Witnessing War, Yearning for Peace: Two Documentary Films from Sri Lanka
After more than 20 years of war, in February 2002 the government of Sri Lanka and the Liberation Tigers of Tamil Eelam signed a ceasefire agreement. Barriers to travel, dialogue, and understanding seemed to melt away as physical, mental, and emotional space opened and hope surged. The A9 road - the central road linking the north and south of Sri Lanka, which had been closed to civilian traffic for 12 years - was opened and became the symbol of this hope. Brandeis International Fellows Iffat Fatima and Lisa Kois traveled from north to south along the A9 and other roads, exploring questions of political violence and memory, documenting what they saw, and gathering the stories of those whose lives have been forever altered by war and political violence. They composed their footage into two films.
"LANKA-The Other Side of War and Peace," by Iffat Fatima
In this documentary film, Kashmiri filmmaker and cultural researcher Iffat Fatima travels the A9 highway, collecting the stories and testimonies of people whose lives have been, for decades, disrupted by violence. The film is an exploration of the enormous and tragic consequences of violent conflict, as people recall and bear witness to the loss and displacement that has, in many ways, defined their lives. The film juxtaposes multiple perspectives and narrators, making its viewers witnesses to the suffering and the survival, to the effects of war and the hope for peace, that exist simultaneously in Sri Lanka. Since its completion in May 2005, LANKA-The Other Side of War and Peace has been screened extensively in Sri Lanka and internationally.
"the art of forgetting," by Lisa Kois
A 56-minute documentary Sinhala, Tamil, and English, with subtitles in Sinhala, Tamil, or English (Sri Lanka, 2006).
The independent documentary film, the art of forgetting, uses the power of memory to break through the silence and statistical anonymity that characterizes dominant discourses of war. Filmed in Sri Lanka between 2002 and 2005 during an internationally brokered ceasefire, the art of forgetting is set within the context of the filmmaker's journey from the northern-most tip of Sri Lanka to the southern-most tip. It loosely traces the overlapping histories of armed conflict in Sri Lanka through the stories of ordinary people met along the way.
The art of forgetting is not intended to chronicle, analyze or explain Sri Lanka's recent history. Simply, it serves as a vehicle to carry and convey peoples' stories to a broader audience. It is an invitation to remember... to feel... to reflect... to discuss. It is not an answer. It is a question.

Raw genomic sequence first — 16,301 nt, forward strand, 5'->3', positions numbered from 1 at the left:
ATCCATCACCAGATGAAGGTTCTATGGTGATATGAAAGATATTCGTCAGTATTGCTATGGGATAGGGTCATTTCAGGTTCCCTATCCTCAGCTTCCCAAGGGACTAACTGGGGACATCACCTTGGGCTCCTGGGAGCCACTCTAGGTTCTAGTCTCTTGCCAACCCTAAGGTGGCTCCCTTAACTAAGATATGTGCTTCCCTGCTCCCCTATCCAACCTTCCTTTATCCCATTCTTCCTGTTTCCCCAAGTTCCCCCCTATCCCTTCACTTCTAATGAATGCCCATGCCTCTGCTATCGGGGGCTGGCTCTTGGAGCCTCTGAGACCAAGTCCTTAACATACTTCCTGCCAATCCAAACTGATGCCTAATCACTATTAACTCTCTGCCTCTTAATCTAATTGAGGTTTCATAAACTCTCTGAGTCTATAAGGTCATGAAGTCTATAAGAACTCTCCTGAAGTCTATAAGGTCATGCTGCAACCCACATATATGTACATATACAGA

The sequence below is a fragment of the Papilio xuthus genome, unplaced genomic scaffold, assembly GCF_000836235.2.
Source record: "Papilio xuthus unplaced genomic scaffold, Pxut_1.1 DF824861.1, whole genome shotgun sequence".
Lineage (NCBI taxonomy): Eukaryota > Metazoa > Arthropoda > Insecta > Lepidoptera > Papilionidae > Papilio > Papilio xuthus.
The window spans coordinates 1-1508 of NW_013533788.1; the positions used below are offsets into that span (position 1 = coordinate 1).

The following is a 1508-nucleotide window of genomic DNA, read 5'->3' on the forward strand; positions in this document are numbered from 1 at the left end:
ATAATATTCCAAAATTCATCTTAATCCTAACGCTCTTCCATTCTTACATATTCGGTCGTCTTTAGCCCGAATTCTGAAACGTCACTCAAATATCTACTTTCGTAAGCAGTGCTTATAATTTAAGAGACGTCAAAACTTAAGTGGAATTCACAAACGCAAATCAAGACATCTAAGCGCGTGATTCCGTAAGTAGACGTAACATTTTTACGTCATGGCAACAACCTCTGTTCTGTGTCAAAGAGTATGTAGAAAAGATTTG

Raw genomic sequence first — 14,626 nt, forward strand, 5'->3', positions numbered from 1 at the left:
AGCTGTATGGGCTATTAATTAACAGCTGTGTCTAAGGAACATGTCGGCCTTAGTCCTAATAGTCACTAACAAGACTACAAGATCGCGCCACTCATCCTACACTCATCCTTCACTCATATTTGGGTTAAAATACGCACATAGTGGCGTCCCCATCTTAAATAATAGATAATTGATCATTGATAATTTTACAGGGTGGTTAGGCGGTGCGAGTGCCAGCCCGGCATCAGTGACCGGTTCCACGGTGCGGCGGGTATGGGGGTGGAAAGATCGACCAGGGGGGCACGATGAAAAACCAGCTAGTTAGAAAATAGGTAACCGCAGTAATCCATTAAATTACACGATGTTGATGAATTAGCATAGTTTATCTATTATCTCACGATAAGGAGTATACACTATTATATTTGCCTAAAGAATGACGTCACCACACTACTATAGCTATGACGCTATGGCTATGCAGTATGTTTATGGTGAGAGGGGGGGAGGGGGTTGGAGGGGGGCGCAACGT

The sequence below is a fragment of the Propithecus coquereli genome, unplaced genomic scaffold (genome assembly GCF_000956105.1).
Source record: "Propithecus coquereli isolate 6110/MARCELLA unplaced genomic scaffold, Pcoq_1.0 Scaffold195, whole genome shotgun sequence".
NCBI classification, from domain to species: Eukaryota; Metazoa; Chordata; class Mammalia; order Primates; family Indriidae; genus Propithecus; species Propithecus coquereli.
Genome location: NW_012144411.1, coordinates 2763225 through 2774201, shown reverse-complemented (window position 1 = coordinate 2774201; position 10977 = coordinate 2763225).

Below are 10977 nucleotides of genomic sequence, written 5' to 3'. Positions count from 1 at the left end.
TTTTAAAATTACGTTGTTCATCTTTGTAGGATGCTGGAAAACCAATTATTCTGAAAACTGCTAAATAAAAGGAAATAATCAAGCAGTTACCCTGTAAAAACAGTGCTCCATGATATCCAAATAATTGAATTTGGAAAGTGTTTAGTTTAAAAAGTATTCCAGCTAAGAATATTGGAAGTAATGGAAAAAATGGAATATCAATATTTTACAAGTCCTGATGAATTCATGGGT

While the art of forgetting is rooted solidly in the experience of Sri Lanka, it speaks to the universal experience of suffering and survival of those who find themselves caught in cycles of political violence and war.
The art of forgetting is available in three languages: English, Sinhala and Tamil. It is being used throughout Sri Lanka by national and community-based organizations as part of peace building efforts. Lisa has recently completed a written facilitation guide to accompany the film and further support its use as a tool to promote dialogue on issues of political violence, memory and accountability. The idea to produce a written guide emerged at the Institute.
A copy of the DVD is available in the office of the Slifka Program in Intercommunal Coexistence.
About the Fellows
Iffat Fatima and Lisa Kois worked as filmmakers on a "pro-peace and anti-war documentary project focusing on the stories of people that give expression to the larger narratives of peace and war. In their application, they wrote that their work "will look at the ways in which those affected by conflict have no choice but to remember, while exploring the ways in which they remember through storytelling, art, symbol and ritual. Both the process of undertaking the journey and the film itself are intended to stimulate dialogue within and between communities that have been separated by geographic, linguistic and ethnic differences, as well as to stimulate dialogue with and between parties to the conflict."
Lisa is a peacebuilding practitioner, human rights lawyer, legal researcher and writer. Iffat is a filmmaker and cultural researcher. During the course of and after the fellowship program, they produced two films based on stories they collected from people in Sri Lanka.
Iffat's film "Lanka: The Other Side of War and Peace" traverses the northern and southern landscape of Sri Lanka. The film, spanning the history of the last three decades of violence in Sri Lanka, juxtaposes the multiple realities of war and peace that simultaneously exist there from the perspective of those who have suffered through this violence and experienced great loss. Since its completion in May 2005, the film has been extensively screened in South Asia including several cities in India, Pakistan, and Bangladash. The film has also been screened in the United States and Ireland.
Lisa's film "The Art of Forgetting" attempts to shatter the silence and statistical anonymity that characterizes the dominant discourses of war by telling the personal stories of the people whose lives have been altered by war and political violence. Woven into the story of a journey from the northern-most tip of Sri Lanka to the southern-most tip are stories of people met along the way. It is an epic tale of war and peace, embodied in the simple stories of those who have survived to tell. The film is being used by organizations throughout Sri Lanka to stimulate dialogue on issues of past political violence, memory and peace.